The warmth and competence dimensions: experimental validation in the context of crowdfunding
Seiler, Roger; Hari, Jürg J.; Kavci, Senem (2016). The warmth and competence dimensions: experimental validation in the context of crowdfunding. Academy of Marketing - Annual Conference & Doctoral Colloquium, Newcastle, 04.-07. July Peer reviewed.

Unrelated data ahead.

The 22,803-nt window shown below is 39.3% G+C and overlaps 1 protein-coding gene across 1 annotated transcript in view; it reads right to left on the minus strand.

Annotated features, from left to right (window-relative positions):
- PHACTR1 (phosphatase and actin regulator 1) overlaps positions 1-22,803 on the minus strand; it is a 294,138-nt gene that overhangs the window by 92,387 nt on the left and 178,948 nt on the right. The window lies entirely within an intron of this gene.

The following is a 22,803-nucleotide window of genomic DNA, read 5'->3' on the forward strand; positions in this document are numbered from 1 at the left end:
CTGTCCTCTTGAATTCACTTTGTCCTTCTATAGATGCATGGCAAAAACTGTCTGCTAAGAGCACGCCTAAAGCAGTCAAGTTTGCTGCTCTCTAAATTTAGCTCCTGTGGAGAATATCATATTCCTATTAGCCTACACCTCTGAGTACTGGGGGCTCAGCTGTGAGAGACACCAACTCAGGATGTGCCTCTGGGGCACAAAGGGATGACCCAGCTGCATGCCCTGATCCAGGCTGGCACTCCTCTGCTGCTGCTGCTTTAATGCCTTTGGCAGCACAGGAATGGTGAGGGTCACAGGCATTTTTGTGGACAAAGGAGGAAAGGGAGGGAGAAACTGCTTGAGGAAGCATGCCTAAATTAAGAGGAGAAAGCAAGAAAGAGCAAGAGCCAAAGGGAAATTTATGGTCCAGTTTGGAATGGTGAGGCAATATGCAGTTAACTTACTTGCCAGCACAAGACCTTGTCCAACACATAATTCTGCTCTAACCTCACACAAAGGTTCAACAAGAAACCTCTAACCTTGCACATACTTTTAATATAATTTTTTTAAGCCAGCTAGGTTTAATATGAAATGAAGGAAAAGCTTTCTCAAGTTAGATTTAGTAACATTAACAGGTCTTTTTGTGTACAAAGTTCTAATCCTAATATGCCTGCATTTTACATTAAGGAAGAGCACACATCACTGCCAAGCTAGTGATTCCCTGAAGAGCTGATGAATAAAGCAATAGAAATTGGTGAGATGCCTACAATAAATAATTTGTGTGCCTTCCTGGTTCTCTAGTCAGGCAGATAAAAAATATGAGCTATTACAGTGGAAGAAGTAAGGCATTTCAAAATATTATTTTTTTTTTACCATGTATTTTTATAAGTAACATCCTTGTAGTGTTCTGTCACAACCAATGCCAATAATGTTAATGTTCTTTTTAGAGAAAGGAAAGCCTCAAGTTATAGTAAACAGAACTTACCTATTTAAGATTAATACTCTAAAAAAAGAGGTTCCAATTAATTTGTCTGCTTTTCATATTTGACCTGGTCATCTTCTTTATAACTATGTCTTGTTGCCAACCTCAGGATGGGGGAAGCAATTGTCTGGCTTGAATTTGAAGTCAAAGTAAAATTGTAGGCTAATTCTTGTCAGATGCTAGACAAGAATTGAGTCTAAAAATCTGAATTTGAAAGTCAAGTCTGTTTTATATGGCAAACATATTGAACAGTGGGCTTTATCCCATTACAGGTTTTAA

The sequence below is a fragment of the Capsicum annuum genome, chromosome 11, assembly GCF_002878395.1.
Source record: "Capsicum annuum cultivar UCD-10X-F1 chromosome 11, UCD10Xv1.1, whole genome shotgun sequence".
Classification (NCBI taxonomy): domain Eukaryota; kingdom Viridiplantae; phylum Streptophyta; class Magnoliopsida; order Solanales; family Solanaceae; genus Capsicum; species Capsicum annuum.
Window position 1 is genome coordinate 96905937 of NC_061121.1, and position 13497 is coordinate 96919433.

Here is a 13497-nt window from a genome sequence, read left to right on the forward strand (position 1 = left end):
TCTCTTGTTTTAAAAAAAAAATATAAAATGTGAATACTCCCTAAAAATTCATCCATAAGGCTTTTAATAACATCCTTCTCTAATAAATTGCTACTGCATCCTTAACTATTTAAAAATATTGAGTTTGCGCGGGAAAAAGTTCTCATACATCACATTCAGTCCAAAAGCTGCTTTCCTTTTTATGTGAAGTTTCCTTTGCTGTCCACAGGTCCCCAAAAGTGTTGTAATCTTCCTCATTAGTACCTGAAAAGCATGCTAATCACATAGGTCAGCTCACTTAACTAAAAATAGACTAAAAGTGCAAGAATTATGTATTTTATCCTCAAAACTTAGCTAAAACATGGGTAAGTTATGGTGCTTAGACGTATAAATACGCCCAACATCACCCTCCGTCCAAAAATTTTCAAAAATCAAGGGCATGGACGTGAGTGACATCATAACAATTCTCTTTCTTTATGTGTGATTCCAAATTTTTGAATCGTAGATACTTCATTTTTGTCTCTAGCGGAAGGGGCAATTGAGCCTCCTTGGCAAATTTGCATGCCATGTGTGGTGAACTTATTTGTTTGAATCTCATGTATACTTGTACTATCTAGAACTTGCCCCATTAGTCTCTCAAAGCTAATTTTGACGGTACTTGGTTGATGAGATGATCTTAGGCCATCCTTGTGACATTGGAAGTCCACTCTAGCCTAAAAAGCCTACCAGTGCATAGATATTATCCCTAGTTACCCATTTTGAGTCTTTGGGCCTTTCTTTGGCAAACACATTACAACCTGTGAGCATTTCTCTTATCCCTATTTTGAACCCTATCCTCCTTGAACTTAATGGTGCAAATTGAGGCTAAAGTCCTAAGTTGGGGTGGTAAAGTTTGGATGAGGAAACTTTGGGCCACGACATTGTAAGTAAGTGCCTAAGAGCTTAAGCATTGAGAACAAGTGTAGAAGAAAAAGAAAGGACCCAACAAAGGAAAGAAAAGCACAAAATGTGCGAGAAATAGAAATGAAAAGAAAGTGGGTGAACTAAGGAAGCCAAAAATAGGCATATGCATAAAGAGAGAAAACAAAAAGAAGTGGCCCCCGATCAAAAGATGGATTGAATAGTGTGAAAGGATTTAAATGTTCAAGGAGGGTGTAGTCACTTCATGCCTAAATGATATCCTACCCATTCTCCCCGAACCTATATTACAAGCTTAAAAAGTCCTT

The Stereotype Content Model postulates that individuals appraise other individuals primarily in terms of their warmth and competence (Fiske, Cuddy & Glick, 2007; Fiske et al., 2002). Two groups of authors suggest that this idea translates into corporate practice with very interesting findings for a company’s people and brands. First, Casciaro and Sousa-Lobo (2005) propose, that people within organizations prefer to work with ‘lovable stars’ (warm and competent) and they avoid ‘competent jerks’ (competent but not warm/likeable). Second, Aaker, Garbinsky, and Vohs (2012) demonstrated that consumers admire brands that are in the ‘golden quadrant’ (highly competent and very warm). ‘Forprofit’-companies and brands are often in the quadrant ‘high competence, low warmth’ and, in consequence, enjoy much less admiration and consumer’s intention to purchase is lower (Aaker, Vohs & Mogilner, 2010).